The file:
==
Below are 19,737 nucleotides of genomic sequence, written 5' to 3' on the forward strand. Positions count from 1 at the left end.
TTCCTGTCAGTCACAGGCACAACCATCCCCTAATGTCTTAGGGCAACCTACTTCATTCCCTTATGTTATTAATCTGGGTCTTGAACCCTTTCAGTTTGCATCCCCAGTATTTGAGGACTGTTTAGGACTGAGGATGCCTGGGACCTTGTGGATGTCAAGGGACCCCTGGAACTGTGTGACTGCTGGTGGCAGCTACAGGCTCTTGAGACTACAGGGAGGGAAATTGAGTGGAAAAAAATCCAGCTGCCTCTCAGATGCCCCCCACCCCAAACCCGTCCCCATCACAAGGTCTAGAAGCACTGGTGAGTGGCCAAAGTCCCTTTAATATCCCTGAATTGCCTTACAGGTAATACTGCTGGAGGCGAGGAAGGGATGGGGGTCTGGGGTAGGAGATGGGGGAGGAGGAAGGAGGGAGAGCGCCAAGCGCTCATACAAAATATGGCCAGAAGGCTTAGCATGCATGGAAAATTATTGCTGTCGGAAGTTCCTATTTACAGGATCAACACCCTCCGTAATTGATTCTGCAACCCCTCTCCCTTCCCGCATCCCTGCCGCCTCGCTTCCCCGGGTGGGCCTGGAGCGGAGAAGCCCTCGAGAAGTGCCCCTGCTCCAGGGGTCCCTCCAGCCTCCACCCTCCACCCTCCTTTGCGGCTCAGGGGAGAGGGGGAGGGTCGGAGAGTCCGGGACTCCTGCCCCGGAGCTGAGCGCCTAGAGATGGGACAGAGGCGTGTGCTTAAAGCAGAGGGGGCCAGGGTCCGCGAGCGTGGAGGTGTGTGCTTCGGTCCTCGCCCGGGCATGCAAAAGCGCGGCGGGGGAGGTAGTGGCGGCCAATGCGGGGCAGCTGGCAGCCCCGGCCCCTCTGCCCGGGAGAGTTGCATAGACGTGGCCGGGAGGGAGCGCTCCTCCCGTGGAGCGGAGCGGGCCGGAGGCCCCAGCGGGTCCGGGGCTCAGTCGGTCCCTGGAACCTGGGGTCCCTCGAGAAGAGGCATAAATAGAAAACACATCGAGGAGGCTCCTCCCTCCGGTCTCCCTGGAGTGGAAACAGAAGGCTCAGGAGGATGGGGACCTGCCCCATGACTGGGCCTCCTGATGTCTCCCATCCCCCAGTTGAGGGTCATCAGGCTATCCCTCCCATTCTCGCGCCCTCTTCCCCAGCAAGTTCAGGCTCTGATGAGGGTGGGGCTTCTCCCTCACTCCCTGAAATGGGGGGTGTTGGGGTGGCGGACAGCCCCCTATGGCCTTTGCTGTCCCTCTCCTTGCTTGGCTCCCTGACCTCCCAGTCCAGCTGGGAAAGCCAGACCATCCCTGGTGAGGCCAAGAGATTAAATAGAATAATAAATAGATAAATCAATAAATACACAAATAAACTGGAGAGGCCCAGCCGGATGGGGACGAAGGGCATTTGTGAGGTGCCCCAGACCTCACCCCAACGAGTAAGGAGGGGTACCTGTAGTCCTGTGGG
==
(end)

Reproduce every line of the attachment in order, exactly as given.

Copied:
Below are 19,737 nucleotides of genomic sequence, written 5' to 3' on the forward strand. Positions count from 1 at the left end.
TTCCTGTCAGTCACAGGCACAACCATCCCCTAATGTCTTAGGGCAACCTACTTCATTCCCTTATGTTATTAATCTGGGTCTTGAACCCTTTCAGTTTGCATCCCCAGTATTTGAGGACTGTTTAGGACTGAGGATGCCTGGGACCTTGTGGATGTCAAGGGACCCCTGGAACTGTGTGACTGCTGGTGGCAGCTACAGGCTCTTGAGACTACAGGGAGGGAAATTGAGTGGAAAAAAATCCAGCTGCCTCTCAGATGCCCCCCACCCCAAACCCGTCCCCATCACAAGGTCTAGAAGCACTGGTGAGTGGCCAAAGTCCCTTTAATATCCCTGAATTGCCTTACAGGTAATACTGCTGGAGGCGAGGAAGGGATGGGGGTCTGGGGTAGGAGATGGGGGAGGAGGAAGGAGGGAGAGCGCCAAGCGCTCATACAAAATATGGCCAGAAGGCTTAGCATGCATGGAAAATTATTGCTGTCGGAAGTTCCTATTTACAGGATCAACACCCTCCGTAATTGATTCTGCAACCCCTCTCCCTTCCCGCATCCCTGCCGCCTCGCTTCCCCGGGTGGGCCTGGAGCGGAGAAGCCCTCGAGAAGTGCCCCTGCTCCAGGGGTCCCTCCAGCCTCCACCCTCCACCCTCCTTTGCGGCTCAGGGGAGAGGGGGAGGGTCGGAGAGTCCGGGACTCCTGCCCCGGAGCTGAGCGCCTAGAGATGGGACAGAGGCGTGTGCTTAAAGCAGAGGGGGCCAGGGTCCGCGAGCGTGGAGGTGTGTGCTTCGGTCCTCGCCCGGGCATGCAAAAGCGCGGCGGGGGAGGTAGTGGCGGCCAATGCGGGGCAGCTGGCAGCCCCGGCCCCTCTGCCCGGGAGAGTTGCATAGACGTGGCCGGGAGGGAGCGCTCCTCCCGTGGAGCGGAGCGGGCCGGAGGCCCCAGCGGGTCCGGGGCTCAGTCGGTCCCTGGAACCTGGGGTCCCTCGAGAAGAGGCATAAATAGAAAACACATCGAGGAGGCTCCTCCCTCCGGTCTCCCTGGAGTGGAAACAGAAGGCTCAGGAGGATGGGGACCTGCCCCATGACTGGGCCTCCTGATGTCTCCCATCCCCCAGTTGAGGGTCATCAGGCTATCCCTCCCATTCTCGCGCCCTCTTCCCCAGCAAGTTCAGGCTCTGATGAGGGTGGGGCTTCTCCCTCACTCCCTGAAATGGGGGGTGTTGGGGTGGCGGACAGCCCCCTATGGCCTTTGCTGTCCCTCTCCTTGCTTGGCTCCCTGACCTCCCAGTCCAGCTGGGAAAGCCAGACCATCCCTGGTGAGGCCAAGAGATTAAATAGAATAATAAATAGATAAATCAATAAATACACAAATAAACTGGAGAGGCCCAGCCGGATGGGGACGAAGGGCATTTGTGAGGTGCCCCAGACCTCACCCCAACGAGTAAGGAGGGGTACCTGTAGTCCTGTGGG